Ethics panel tells senator to apologize over tweet

Hoffman

The Minnesota Senate ethics committee Monday night told state Sen. Gretchen Hoffman to apologize for a misleading tweet about a fellow senator.

Hoffman, R-Vergas, must send an apology letter to Sen. Barb Goodwin, DFL-Columbia Heights, and tweet a link to the committee’s report finding her at fault. She also must remove her original tweet from her Twitter account.

If the first-year senator complies, the committee will drop her case.

All four committee members said the senator was wrong, but needed six hours to consider response to the tweet, the first social media-related Senate ethics charge.

Hoffman

“Sen. Goodwin just called people with mental illness idiots and imbeciles while debating HHS bill,” Hoffman tweeted May 18.

The tweet came during debate on funding health and humans services programs. Goodwin three times referred to “idiots, imbeciles and the insane” as terms that at one time were used for the mentally bill, indicating that came in a time when care was inadequate.

Twitter is a service that allows users to send messages of up to 140 characters to followers. As of Monday night, Hoffman had 695 followers.

In the last couple of years, Twitter has exploded as a political commentary platform.

Hundreds of tweets (Twitter messages) are produced about state government every day by Minnesota politicians, political reporters, government staffers, lobbyists and others. Many carry strongly partisan political messages.

Goodwin said she is satisfied that Hoffman was required to apologize for her tweet and said she hopes the ethics sanction will prevent future infractions.

Hoffman did not testify during her Capitol hearing, although she took an oath so she could testify if needed. No one asked her questions.

She left well before the meeting ended and her attorney, Fritz Knaak, left shortly was not available after the meeting for comment about whether Hoffman would comply with the committee order.

Sen. Ann Rest, DFL-New Hope, brought the ethics charges, saying it was obvious Goodwin was not calling the mentally ill idiots and imbeciles, just talking about history.

“It is very clear that she mischaracterized what Sen. Goodwin said,” Rest said after the committee watched a video replay of the May 18 Senate debate.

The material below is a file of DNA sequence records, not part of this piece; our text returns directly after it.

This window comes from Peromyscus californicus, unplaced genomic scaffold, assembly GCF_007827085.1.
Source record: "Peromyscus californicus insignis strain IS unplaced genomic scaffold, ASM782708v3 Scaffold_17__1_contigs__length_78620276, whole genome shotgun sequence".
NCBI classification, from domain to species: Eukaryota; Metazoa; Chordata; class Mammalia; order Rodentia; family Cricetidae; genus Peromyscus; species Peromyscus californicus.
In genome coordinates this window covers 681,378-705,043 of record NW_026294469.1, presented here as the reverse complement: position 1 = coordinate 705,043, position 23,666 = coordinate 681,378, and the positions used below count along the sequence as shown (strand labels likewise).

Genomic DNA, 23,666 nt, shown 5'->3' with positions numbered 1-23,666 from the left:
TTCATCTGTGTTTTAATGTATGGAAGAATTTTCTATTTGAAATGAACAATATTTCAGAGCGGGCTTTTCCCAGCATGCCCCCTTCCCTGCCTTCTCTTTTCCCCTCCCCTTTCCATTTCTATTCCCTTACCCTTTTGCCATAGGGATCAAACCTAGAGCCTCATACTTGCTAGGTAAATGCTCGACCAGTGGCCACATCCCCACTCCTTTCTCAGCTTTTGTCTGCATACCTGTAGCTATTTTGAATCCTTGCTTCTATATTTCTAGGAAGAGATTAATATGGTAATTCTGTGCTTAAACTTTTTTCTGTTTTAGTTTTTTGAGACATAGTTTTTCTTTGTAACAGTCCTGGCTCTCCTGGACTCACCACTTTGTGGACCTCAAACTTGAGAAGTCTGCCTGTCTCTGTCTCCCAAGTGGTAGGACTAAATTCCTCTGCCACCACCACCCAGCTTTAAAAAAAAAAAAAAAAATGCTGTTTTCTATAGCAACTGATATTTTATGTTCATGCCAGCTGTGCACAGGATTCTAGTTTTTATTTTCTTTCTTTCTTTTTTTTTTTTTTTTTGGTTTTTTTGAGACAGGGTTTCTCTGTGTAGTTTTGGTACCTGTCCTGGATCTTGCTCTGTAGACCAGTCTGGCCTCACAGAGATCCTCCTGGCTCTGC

Knaak said Hoffman should have apologized to Goodwin on May 18 or during the debate she should have objected to her colleague’s remarks. He attributed Hoffman’s inaction then on being a first-year lawmaker.

But, Knaak said, Hoffman’s mistake does not rise to the level of an ethics charge.

Hoffman is a nurse who has worked with the mentally ill.

The lengthy committee debate included whether Hoffman owes an apology to the full Senate. Committee members decided it was more important to apologize to Goodwin and to get the word out about the ethics decision to her Twitter followers.

Sen. Bill Ingebrigtsen, R-Alexandria, led debate against forcing Hoffman to apologize multiple times, calling it “piling on.”

Ingebrigtsen, like others on the committee, said he does not understand Twitter and does not have an account.

“I struggle with this Twitter tweet thing,” he said. “When I get up in the morning, I roll the stone away from the door.”

At times, the committee consulted a young staff member for Twitter information.

While Sen. John Harrington, DFL-St. Paul, said Hoffman should apologize via Twitter, since there is where her ethics charge originated, Committee Chairwoman Michelle Fischbach, R-Paynesville, argued against an apology there. In the end, they agreed to asking Hoffman to send a Tweet linking to the committee report about the ethics violation.

Fischbach hesitated to make Hoffman post her apology letter on line, saying that has not been done before.

Sen. Kathy Sheran, DFL-Mankato, fought for the written apology to Goodwin.

Harrington successfully argued to order Hoffman to remove her original Tweet. “We need to make sure the cyber record is correct.”

Fischbach

 

Ingebrigtsen

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